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CELEBRATE EVERYTHING

Last weekend I ran five miles with my sister. I usually go about a mile less than that when I run, so I knew I could do it. My sister is training for a marathon, which YOU GO GIRL, because I could never. At each mile, though, she celebrated. She physically threw her hands in the air as her tracking app reached each mile marker. I thought it was cute, and it was encouraging (especially at mile five, because OUCH). Then I started thinking: when do I celebrate in my personal life? What do I celebrate? And sadly, I couldn’t think of anything. My words are not celebratory, but hypercritical. I don’t often speak life into the things I do. I critique, but with an emphasis on the negative. Celebrati

Traffic Lights

Seeing a student waste potential is like sitting at a green light with someone who won't go. Wouldn't that be infuriating? Sitting in the passenger seat as the driver of your car stares blankly through the green light in front of you. Sometimes this is how it feels when I talk with students who haven't turned in assignments, or who put in the minimal effort when I know they could give so much more. I think a lot of people are actually like this throughout their lives; all the stars are aligned, the light is green, and even though everything externally may be shouting "GO!", they sit at an intersection they are too scared to cross. They are too insecure, too unmotivated, too unsure of their d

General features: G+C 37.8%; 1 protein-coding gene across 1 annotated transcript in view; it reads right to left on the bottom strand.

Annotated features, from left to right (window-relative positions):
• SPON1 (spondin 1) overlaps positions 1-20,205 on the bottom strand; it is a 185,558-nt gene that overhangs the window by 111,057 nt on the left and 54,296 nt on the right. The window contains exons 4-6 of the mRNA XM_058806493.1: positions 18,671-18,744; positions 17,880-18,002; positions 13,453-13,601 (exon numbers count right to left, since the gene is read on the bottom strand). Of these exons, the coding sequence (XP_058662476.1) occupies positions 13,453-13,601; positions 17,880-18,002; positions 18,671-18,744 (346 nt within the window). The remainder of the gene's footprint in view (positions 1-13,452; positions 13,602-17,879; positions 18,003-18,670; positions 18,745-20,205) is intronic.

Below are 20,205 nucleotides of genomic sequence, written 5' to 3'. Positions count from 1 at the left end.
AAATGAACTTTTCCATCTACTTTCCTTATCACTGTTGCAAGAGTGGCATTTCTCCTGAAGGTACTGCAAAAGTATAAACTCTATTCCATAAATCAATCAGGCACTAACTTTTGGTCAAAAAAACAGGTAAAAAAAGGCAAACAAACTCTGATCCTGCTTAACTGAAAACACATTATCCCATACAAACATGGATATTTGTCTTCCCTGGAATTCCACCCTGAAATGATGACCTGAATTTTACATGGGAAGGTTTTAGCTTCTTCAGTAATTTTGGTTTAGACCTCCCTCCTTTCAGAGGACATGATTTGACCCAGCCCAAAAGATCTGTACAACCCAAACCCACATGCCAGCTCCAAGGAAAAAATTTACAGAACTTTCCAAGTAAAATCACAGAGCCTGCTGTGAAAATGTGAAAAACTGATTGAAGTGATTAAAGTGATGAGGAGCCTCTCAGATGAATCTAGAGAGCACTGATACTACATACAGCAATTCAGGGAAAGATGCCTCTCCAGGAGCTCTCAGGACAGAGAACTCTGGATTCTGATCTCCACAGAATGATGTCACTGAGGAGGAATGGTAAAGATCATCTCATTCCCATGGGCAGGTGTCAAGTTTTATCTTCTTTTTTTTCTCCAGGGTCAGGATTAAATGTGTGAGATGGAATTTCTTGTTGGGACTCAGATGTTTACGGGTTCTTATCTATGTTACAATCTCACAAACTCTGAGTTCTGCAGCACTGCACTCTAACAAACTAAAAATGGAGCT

I Don't Believe in Waiting It Out

Probably the most insensitive advice you can give someone is to tell them to "suffer through" something until it's over. At the end of the school year I hear this a lot. "Just suffer through. It'll be over soon." Or, another common sentiment, "just put your head down and get through." It's always said in good faith, and I say it to my students more than I'd like (which makes me think, why am I giving them work that makes me say that?). The problem with that, though, is that it makes life out to be something to be experienced, not created. "Waiting it out" translates to "just let it happen." And I'm not a fan of doing nothing. Here's why: Waiting Is Not Active. My students are obsessed with

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